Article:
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Making Healthy Families

By Gayle Peterson, Ph.D.

Excerpt from Making Healthy Families
Part One: Becoming a Couple
Chapter One: Creating Your Garden

Available for purchase online at Amazon.com

Fortifying Your Couple's Bond: Creating Your Family "Style"

When two people come together to create a family, they each bring their own unconscious version of how family members relate to one another. As children, we spend years growing up in our own families, observing and imprinting upon the ways that our families, as a particular group of people interact to solve problems, to express feelings, to make decisions and raise their young. How our parents raised us resulted in a unique family culture. We are conditioned to imprint these same influences (both positively and negatively), onto the next generation.

When a child is born, old family styles of relating are awakened. The couple's relationship undergoes tremendous stress. Marital partners who have basked in positive feelings in their partnership can find themselves falling into negative automatic behaviors. Where they once spoke proudly of their open and direct communication, their equal and respectful relationship to one another, they may nevertheless find themselves falling back on old familiar, though unpleasant methods of interacting (blaming, withdrawing) reminiscent of what their parents did when dealing with conflict.

Family researchers, such as Robert Beavers, have defined family style as "the degree of centripetal and centrifugal forces in a family". "Centripetal" is analogous to petals on a flower, tightly formed and organized around a center. It is meant to describe a quality of interactions that draws people closer together. "Centrifugal" refers to the quality of centrifugal velocity, which forces us to drift at an increasing rate, away from one another.

Healthy family styles blend characteristics of both of these polarities at differing points on the life cycle. Young families with small children are naturally centripetal. Parents must be accountable to each other for coordinating childcare and their young children require close proximity to them. But families with adolescents grow towards some incorporation of centrifugal forces, as greater independence is not only necessary but desirable for healthy growth. A successful balance must be achieved to ensure family health and well-being throughout the family life cycle. Let's take a closer look at what is meant by these two polarities, how to recognize their extreme or "dysfunctional" forms, and where our own childhood experience placed us on this continuum....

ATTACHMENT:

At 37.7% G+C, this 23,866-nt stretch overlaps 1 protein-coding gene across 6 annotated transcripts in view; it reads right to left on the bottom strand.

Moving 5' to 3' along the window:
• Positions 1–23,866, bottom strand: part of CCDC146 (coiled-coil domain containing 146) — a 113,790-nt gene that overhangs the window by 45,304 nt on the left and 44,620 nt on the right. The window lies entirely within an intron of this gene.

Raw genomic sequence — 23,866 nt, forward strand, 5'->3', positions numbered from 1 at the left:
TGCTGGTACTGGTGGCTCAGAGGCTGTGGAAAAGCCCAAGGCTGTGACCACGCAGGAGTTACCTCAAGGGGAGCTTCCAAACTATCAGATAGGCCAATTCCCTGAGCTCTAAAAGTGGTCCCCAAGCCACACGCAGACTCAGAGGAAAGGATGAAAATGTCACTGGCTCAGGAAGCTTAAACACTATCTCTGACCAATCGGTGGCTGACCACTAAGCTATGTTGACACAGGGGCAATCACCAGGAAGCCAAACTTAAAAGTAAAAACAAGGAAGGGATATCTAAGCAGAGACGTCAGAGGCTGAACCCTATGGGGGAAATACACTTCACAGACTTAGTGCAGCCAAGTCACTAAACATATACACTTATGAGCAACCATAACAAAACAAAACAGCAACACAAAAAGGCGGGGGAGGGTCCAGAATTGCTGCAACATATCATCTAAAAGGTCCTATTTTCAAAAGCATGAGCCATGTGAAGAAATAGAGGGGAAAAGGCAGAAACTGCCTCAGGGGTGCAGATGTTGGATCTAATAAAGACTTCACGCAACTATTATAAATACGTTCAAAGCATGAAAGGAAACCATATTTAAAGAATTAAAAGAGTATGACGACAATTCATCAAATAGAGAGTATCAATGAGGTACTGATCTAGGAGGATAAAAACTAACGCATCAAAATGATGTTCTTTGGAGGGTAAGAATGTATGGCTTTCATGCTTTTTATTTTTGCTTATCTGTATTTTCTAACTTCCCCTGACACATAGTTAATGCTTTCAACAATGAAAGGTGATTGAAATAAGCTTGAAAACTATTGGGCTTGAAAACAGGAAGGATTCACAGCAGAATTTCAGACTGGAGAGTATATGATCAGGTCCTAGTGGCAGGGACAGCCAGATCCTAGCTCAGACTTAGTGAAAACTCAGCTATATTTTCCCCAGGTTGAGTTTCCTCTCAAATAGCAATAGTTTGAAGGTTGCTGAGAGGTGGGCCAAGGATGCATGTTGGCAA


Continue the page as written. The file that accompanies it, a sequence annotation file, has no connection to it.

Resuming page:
Gayle Peterson, MSSW, LCSW, PhD is a family therapist specializing in prenatal and family development. She trains professionals in her prenatal counseling model and is the author of An Easier Childbirth, Birthing Normally and her latest book, Making Healthy Families. Her articles on family relationships appear in professional journals and she is an oft-quoted expert in popular magazines such as Woman's Day, Mothering and Parenting. . She also serves on the advisory board for Fit Pregnancy Magazine.

Dr. Gayle Peterson has written family columns for ParentsPlace.com, igrandparents.com, the Bay Area's Parents Press newspaper and the Sierra Foothill's Family Post. She has also hosted a live radio show, "Ask Dr. Gayle" on www.ivillage.com, answering questions on family relationships and parenting. Dr. Peterson has appeared on numerous radio and television interviews including Canadian broadcast as a family and communications expert in the twelve part documentary "Baby's Best Chance". She is former clinical director of the Holistic Health Program at John F. Kennedy University in Northern California and adjunct faculty at the California Institute for Integral Studies in San Francisco. A national public speaker on women's issues and family development, Gayle Peterson practices psychotherapy in Oakland, California and Nevada City, California. She also offers an online certification training program in Prenatal Counseling and Birth Hypnosis. Gayle and is a wife, mother of two adult children and a proud grandmother of three lively boys and one sparkling granddaughter.

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